Decker concedes he has been like this since his high school days. Former coaches and teammates can attest. As a student at Santa Monica High, just outside Los Angeles, he joined the theatre company and won the lead role as Professor Harold Hill in “The Music Man.”

“The big trombones and the big clarinets,” Decker says.

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Next came roles in “Romeo and Juliet” and “Goodbye Charlie.” He then honed his craft with one-acts and other bits of training. When he accepted a baseball scholarship to UCLA, the proximity to the entertainment industry offered a convenient excuse to dabble in acting on the side.

“This is what I was doing when I wasn’t doing baseball stuff,” Decker says. “I was at the field every day, or I was at the gym every day, and when I wasn’t doing that, I was reading Stanislavski books.”

After finishing his career at UCLA in 2009, Decker was selected in the 21st round by the San Diego Padres. If he sought a career in baseball, he had hope. But as he climbed the rungs of the minor leagues, he hunted acting jobs in the offseason. His talent has resulted in carnage in minor-league clubhouses.

In 2014, he spent the season with the El Paso Chihuahuas, the Padres’ Class AAA affiliate. He used the first month of the season to convince Francoeur, the former Royals outfielder, that one of their teammates was deaf. The ruse lasted a month, Decker says, from spring training to the early parts of April. When it was time, he filmed and produced a short documentary in a matter of days, revealing the truth to Francoeur.

“I absolutely love him,” Decker says. “He bought us all steaks the next night. I don’t have a single negative thing to say about him, other than, how do you not realize your teammate’s not deaf — for a month?”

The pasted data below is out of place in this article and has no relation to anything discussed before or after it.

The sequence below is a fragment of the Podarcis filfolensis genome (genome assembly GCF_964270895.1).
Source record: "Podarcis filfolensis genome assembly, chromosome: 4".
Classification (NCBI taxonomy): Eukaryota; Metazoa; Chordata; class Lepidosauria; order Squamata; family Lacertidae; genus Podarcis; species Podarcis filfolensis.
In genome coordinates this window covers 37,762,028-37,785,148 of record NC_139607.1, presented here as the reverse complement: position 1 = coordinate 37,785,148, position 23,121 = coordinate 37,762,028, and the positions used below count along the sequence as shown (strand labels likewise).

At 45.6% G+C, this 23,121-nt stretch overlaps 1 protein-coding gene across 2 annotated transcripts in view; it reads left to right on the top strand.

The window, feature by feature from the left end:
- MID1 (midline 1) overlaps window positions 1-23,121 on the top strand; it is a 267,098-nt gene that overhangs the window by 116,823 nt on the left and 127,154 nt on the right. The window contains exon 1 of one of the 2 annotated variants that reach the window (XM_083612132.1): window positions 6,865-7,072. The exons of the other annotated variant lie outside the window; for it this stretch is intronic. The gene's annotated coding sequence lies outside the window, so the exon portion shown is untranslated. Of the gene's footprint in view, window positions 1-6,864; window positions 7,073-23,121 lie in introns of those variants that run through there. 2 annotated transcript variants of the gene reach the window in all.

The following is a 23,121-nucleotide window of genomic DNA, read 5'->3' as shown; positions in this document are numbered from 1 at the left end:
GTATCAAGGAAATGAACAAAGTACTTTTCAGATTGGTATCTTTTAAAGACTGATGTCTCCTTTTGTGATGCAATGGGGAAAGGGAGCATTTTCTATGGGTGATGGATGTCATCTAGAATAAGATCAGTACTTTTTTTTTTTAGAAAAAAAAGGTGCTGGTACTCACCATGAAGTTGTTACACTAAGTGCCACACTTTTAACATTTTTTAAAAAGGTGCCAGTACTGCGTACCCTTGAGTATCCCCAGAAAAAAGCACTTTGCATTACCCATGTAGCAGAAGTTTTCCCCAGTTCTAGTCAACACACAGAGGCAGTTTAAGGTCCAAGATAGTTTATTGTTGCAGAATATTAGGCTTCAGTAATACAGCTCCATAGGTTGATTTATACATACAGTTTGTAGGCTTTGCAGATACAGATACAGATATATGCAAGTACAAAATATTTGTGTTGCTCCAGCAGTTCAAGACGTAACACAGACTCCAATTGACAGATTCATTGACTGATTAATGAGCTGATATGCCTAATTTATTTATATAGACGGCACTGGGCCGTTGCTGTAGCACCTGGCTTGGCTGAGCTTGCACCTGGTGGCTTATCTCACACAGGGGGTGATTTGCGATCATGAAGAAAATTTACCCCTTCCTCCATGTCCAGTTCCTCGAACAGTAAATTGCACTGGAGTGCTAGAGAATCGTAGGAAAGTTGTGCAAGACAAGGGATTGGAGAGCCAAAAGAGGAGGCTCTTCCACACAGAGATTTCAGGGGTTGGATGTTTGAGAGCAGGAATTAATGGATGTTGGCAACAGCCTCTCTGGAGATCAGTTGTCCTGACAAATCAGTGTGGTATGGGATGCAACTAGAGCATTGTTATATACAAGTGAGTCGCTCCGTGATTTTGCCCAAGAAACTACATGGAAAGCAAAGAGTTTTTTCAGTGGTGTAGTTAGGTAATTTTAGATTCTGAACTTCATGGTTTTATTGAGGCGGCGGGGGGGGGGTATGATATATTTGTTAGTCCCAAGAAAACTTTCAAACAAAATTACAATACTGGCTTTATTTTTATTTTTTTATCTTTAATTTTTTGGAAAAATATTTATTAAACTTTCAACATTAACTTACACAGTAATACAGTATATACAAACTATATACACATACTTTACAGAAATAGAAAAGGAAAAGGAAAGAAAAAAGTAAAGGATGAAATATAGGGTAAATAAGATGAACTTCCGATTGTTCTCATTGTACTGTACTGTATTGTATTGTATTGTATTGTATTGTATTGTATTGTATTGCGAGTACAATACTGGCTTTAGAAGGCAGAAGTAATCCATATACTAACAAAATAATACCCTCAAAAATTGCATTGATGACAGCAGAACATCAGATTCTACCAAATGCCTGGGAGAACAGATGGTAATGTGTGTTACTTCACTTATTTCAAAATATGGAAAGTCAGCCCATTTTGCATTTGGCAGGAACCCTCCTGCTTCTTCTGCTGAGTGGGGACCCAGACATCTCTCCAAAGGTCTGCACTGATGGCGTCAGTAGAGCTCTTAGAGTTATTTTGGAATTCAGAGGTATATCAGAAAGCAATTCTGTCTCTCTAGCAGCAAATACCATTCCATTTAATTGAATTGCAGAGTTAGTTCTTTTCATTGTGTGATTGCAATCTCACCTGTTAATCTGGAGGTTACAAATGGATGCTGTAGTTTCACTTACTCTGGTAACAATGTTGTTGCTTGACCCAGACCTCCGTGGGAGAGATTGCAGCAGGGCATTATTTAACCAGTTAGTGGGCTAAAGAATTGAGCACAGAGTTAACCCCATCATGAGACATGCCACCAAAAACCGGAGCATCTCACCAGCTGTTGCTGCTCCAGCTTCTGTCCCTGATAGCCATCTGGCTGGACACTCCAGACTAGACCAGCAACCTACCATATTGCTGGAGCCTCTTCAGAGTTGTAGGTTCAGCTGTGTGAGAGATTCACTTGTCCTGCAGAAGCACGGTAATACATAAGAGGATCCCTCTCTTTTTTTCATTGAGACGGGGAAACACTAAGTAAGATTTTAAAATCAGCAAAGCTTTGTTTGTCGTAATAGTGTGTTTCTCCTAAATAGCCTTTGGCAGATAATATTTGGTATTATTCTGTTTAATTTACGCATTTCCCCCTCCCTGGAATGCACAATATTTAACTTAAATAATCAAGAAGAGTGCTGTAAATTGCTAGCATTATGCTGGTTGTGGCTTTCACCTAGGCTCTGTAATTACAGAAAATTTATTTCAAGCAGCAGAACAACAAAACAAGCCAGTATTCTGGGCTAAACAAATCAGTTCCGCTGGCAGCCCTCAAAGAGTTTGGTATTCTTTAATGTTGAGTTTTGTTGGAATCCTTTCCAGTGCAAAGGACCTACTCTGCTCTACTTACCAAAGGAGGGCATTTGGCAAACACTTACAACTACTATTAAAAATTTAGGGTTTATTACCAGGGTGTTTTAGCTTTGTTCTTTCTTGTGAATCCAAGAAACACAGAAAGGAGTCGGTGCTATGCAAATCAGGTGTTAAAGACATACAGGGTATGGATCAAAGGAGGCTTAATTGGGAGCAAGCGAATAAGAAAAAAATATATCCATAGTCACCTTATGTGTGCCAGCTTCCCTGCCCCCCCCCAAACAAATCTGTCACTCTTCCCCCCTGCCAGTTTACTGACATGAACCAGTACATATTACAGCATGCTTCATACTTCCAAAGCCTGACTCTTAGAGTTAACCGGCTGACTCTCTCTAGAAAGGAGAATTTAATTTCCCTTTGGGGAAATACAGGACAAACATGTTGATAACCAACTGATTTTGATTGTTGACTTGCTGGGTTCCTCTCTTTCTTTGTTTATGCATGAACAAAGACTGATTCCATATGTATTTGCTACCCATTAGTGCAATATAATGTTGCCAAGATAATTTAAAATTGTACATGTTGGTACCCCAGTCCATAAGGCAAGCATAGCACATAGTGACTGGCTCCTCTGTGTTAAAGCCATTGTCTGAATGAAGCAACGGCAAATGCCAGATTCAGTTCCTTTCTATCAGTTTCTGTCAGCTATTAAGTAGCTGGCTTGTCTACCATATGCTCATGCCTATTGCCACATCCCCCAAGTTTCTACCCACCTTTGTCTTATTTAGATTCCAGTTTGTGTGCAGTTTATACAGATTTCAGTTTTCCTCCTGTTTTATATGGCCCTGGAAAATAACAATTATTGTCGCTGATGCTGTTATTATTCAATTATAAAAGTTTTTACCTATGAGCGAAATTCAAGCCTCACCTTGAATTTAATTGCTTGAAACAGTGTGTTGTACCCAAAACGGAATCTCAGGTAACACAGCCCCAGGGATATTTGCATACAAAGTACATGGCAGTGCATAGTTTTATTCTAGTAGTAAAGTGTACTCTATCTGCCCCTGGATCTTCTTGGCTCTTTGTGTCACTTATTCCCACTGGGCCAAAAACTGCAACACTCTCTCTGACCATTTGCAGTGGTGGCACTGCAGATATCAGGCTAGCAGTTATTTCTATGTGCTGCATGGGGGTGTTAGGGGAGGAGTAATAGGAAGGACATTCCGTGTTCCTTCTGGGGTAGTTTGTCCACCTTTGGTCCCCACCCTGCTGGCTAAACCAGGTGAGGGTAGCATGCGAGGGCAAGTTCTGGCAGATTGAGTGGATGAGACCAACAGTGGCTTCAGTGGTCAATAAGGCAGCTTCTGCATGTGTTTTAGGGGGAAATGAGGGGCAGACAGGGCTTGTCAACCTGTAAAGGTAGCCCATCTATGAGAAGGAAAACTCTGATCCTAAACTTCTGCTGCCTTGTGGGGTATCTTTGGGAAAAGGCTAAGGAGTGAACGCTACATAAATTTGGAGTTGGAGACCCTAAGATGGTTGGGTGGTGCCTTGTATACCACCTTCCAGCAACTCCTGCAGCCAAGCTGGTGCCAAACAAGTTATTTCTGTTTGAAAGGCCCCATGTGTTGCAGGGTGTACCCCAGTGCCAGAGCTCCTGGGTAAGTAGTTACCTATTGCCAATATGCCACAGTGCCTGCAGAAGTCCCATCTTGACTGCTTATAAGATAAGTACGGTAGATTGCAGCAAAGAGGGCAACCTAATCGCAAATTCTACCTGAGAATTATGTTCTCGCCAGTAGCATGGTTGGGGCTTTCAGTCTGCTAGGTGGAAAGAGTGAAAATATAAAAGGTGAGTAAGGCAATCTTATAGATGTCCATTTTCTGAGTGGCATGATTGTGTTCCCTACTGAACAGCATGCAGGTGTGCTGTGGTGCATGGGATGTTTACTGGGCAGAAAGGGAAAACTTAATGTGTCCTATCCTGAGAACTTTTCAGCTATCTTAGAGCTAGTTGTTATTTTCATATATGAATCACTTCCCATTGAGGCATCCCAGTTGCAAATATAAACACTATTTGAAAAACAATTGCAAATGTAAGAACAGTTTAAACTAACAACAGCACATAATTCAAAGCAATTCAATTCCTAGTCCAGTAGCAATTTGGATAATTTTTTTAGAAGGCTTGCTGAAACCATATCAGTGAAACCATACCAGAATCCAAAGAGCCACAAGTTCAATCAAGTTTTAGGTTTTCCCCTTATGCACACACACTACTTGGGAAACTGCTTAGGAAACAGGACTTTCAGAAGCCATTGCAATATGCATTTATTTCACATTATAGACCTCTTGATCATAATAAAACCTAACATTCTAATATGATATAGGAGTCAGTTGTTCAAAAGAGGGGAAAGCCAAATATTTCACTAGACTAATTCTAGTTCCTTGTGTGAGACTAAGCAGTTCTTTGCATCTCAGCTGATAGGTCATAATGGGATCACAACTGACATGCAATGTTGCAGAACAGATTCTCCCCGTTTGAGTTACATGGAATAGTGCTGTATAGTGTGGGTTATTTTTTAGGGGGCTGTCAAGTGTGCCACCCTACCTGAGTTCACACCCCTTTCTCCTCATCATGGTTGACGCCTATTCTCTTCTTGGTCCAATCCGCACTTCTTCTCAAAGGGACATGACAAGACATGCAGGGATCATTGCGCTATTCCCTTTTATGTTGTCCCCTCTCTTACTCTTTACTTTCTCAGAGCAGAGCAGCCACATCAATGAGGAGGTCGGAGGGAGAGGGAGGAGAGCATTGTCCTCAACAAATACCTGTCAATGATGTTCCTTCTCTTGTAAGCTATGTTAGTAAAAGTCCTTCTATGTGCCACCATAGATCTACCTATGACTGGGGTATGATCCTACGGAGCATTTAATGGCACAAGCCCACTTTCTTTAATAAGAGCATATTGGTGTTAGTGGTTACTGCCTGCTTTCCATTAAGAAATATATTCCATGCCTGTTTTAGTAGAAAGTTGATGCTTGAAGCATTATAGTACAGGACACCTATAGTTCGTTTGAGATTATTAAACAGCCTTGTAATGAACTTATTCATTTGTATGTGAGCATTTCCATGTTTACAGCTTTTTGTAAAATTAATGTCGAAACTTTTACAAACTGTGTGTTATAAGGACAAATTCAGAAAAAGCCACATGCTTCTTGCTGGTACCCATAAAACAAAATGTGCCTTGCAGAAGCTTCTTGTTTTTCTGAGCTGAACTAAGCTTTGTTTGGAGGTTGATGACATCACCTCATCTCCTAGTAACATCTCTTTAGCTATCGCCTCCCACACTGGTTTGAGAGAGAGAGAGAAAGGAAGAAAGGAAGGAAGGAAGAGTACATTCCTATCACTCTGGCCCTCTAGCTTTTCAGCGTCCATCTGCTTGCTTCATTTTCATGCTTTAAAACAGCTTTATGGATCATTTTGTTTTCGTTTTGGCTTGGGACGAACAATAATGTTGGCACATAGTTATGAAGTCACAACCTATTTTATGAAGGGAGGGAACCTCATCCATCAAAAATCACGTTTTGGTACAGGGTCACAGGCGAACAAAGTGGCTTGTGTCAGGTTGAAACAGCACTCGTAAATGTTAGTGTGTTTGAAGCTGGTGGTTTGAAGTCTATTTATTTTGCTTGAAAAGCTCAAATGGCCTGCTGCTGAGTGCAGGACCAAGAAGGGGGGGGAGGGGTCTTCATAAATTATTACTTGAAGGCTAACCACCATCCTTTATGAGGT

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A year later came Decker’s break — if you want to call it that. In the offseason before 2015, a man named Joe Carnahan, a friend and executive producer on the NBC drama “State of Affairs,” called with an offer. The part: A mall security guard who gets blown up during the show’s opening scene.

“You’re going to play this and you’re going to die,” Decker recalls Carnahan saying.

“I’m like: ‘Sounds awesome.’ ”

The television role was Decker’s first acting credit. It has since found its way to his page, which Decker notes features a photo of a young guy who is clearly not him. So yes, this acting thing is still in its infant stages.

“I have no idea who the hell that is,” Decker says. “But that’s not me.”

In the opening weeks of camp, Decker has settled into a new clubhouse after seven seasons in San Diego. He has collected three hits in five games. His new manager has utilized his versatility. Decker can man a corner field spot. He can catch in an emergency. He can head to the outfield if there is a need. His inclination for utility matches his acting instincts, as well.

For years, Decker says, his favorite actor has remained Stanley Tucci, a character actor who can blend into any scene, who can make any film work, whose talents sometimes go unnoticed.

“A character actor,” Decker said. “To me, that’s like the highest compliment you can give somebody. Which also works for me as well. I’m a stunt man. You get the stars out of the way, you throw the stunt man in. He does the dirty work, and you put the stars back in.”

Rustin Dodd: 816-234-4937, @rustindodd